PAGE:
What is Capex?

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Capex, short for capital expenditure, is an expense incurred by businesses to acquire, maintain, or improve a long-term asset, like buildings or equipment.

🤔 Understanding Capex

Sometimes companies splurge on themselves. Capital expenditures are when they spend big, often to buy new property and goods that they expect will create a future benefit for the business, such as a new building or piece of equipment. The concept also applies to any upgrades made to the asset, like fixing the knobs on widget-making machinery. Capex differs from another type of spending by a company: Operational expenditures (“Opex”). While Capex is for big-ticket items like equipment that’ll benefit the company for years to come, Opex includes the costs of running those machines, like the monthly electricity to power it.


Let’s take a look at Amazon. Amazon made the very public decision to expand and create new headquarters, which they enjoyed promoting as “HQ2.” Their decision to buy new land, as well as the buildings and equipment, for a homey spot in northern Virginia will be considered a capital expenditure. Another way to put it: The expenditure will result in a fixed asset to benefit the company for years to come.


Imagine you’ve just purchased a new vehicle…

The vehicle itself is a capital expenditure because it’s a physical asset that you’ll enjoy in the future. But the gasoline you put in the vehicle every month is an operational expenditure or an Opex. This is because you don’t see the benefit of that gasoline month after month.

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What are some common Capex examples?

Capex is the money spent on fixed assets, which are expected to benefit the company a lot longer than just the current year.

Here are some common Capex examples you might see:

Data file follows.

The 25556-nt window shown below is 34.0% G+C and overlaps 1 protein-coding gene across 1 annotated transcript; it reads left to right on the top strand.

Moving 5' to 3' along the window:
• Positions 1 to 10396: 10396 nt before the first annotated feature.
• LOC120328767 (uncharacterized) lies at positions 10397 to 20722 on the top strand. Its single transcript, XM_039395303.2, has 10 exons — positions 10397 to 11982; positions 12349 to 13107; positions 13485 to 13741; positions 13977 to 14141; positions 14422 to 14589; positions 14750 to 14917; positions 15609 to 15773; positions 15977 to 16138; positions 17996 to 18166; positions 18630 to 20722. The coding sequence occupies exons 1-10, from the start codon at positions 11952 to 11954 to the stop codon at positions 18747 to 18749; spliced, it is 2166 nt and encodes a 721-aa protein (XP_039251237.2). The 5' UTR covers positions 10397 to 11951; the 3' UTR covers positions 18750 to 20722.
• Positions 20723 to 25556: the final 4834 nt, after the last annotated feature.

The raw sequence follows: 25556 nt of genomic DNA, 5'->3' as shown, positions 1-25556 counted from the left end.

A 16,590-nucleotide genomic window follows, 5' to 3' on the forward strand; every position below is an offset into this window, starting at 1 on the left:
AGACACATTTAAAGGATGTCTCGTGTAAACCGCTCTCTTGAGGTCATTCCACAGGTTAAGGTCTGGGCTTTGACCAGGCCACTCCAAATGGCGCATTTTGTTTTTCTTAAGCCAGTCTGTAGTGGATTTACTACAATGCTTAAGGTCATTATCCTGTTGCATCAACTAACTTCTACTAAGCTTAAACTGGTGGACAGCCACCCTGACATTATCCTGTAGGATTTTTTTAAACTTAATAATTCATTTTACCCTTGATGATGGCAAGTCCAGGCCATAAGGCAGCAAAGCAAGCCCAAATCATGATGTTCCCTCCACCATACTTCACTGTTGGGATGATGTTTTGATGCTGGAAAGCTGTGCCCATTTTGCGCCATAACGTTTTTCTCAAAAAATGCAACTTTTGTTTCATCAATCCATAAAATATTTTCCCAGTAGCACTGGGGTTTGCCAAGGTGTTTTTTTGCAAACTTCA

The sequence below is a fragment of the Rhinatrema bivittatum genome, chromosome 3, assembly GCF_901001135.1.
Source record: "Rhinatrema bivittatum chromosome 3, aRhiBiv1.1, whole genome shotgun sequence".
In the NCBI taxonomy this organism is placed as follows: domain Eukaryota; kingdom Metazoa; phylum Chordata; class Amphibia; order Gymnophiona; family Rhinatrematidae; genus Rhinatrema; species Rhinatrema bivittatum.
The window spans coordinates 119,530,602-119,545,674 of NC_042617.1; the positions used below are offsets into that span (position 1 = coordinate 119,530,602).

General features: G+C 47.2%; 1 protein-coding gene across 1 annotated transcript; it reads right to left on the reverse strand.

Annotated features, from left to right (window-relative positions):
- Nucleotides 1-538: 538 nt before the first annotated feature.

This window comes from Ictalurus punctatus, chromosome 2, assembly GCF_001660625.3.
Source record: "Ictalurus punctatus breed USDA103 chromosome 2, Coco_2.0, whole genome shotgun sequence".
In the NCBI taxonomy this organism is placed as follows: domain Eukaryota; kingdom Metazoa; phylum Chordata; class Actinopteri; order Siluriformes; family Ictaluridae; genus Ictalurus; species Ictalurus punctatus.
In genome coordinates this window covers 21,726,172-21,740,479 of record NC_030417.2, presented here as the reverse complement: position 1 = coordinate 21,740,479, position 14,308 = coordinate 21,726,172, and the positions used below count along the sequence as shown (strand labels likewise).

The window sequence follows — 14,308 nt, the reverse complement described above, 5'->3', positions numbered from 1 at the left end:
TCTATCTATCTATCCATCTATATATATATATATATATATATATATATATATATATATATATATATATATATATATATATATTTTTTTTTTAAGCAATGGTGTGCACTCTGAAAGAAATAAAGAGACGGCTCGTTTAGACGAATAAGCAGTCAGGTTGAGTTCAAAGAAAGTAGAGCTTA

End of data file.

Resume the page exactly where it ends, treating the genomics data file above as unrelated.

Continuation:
• Land
  • Buildings (both buying and making significant upgrades)
  • Office furniture
  • Computers
  • Office equipment
  • Machinery (both buying and making substantial upgrades)
  • Vehicles
  • Software: Software is typically considered Capex, but more and more often is being switched to Opex. Businesses traditionally would have invested in software and IT upfront. Software continues to be considered a Capex only when a company purchases it upfront as an asset that will benefit the company for at least one year.
  • Patents, copyrights, trademarks, intellectual property, etc.

Capex vs Opex: What is the difference?

Capex consists of the investment into fixed assets that companies hope will generate long-term value. But not every asset has a simple upfront cost — some costs are ongoing. That’s where Operating Expenses (“Opex”) come in. These are the day-to-day expenses incurred by a business to keep everything running smoothly. Capital expenditures are an upfront investment that a company can benefit from for years. Operational expenditures are those that you benefit from at the time but add no long-term value. These are often recurring expenses.

Capital expenditures depreciate over a period of time. But operational expenditures are fully deductible in the same year. Most of the costs incurred by a company are operational expenditures, so think of them as the cost of doing business.

We talked earlier about the example of the new vehicle. The car itself is a fixed investment or capital expenditure, but the gasoline purchased for it would be an operational expense. That car would also come with other operational costs, such as insurance.

Let’s talk about some other common Opex examples.

  • Rent: Many businesses choose to rent their space instead of buying a building. This would be an operational expenditure, as it brings no fixed asset to the company.
  • Building utilities
  • Property taxes: Buying a building counts as a capital expenditure. But the building still requires operational expenditures. For example, property taxes are operational expenditures.
  • Salaries and benefits
  • Business travel
  • Administrative expenses
  • Insurance and legal expenses
  • Sales and marketing expenses
  • Software: We mentioned earlier that software was traditionally considered a capital expenditure. It is now more often considered an operational expenditure, which is why it can be categorized as either a Capex or Opex.
  • Other expenses: This includes additional costs of doing business that show up on the income statement.

In general, the lower a company’s operating expenses, the better. This number is essential because you can calculate the operating profit using Opex. Using the operating profit, you can calculate the net profit. And the net profit is a number that is closely watched because it gives you an idea of how a company is doing for its shareholders

Here’s a quick summary of the difference between Capex and Opex:

Capital Expenditures (Capex)Operational Expenditures (Opex)
Provides long-term benefit to the companyProvides immediate benefit to the company
One-time expenseOngoing expense
Deducted over many years after the initial expenseDeducted in the current year
Examples: land, buildings, equipment, machineryExamples: rent, utilities, salaries, administrative expenses

Which is better: Capex or Opex?